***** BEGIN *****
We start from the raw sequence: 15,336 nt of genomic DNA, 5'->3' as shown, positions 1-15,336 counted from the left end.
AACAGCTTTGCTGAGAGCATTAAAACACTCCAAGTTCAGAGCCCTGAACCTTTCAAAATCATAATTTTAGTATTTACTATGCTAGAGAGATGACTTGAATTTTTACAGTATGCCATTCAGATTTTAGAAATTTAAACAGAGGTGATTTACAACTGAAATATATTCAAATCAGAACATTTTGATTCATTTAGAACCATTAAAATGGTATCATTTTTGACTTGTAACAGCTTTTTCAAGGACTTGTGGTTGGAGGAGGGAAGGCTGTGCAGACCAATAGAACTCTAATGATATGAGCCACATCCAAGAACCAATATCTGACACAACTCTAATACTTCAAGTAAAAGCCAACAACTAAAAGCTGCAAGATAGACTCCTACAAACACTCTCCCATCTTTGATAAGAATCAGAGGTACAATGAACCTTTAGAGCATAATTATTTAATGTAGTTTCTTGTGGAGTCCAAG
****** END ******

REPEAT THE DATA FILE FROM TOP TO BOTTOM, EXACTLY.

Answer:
We start from the raw sequence: 15,336 nt of genomic DNA, 5'->3' as shown, positions 1-15,336 counted from the left end.
AACAGCTTTGCTGAGAGCATTAAAACACTCCAAGTTCAGAGCCCTGAACCTTTCAAAATCATAATTTTAGTATTTACTATGCTAGAGAGATGACTTGAATTTTTACAGTATGCCATTCAGATTTTAGAAATTTAAACAGAGGTGATTTACAACTGAAATATATTCAAATCAGAACATTTTGATTCATTTAGAACCATTAAAATGGTATCATTTTTGACTTGTAACAGCTTTTTCAAGGACTTGTGGTTGGAGGAGGGAAGGCTGTGCAGACCAATAGAACTCTAATGATATGAGCCACATCCAAGAACCAATATCTGACACAACTCTAATACTTCAAGTAAAAGCCAACAACTAAAAGCTGCAAGATAGACTCCTACAAACACTCTCCCATCTTTGATAAGAATCAGAGGTACAATGAACCTTTAGAGCATAATTATTTAATGTAGTTTCTTGTGGAGTCCAAG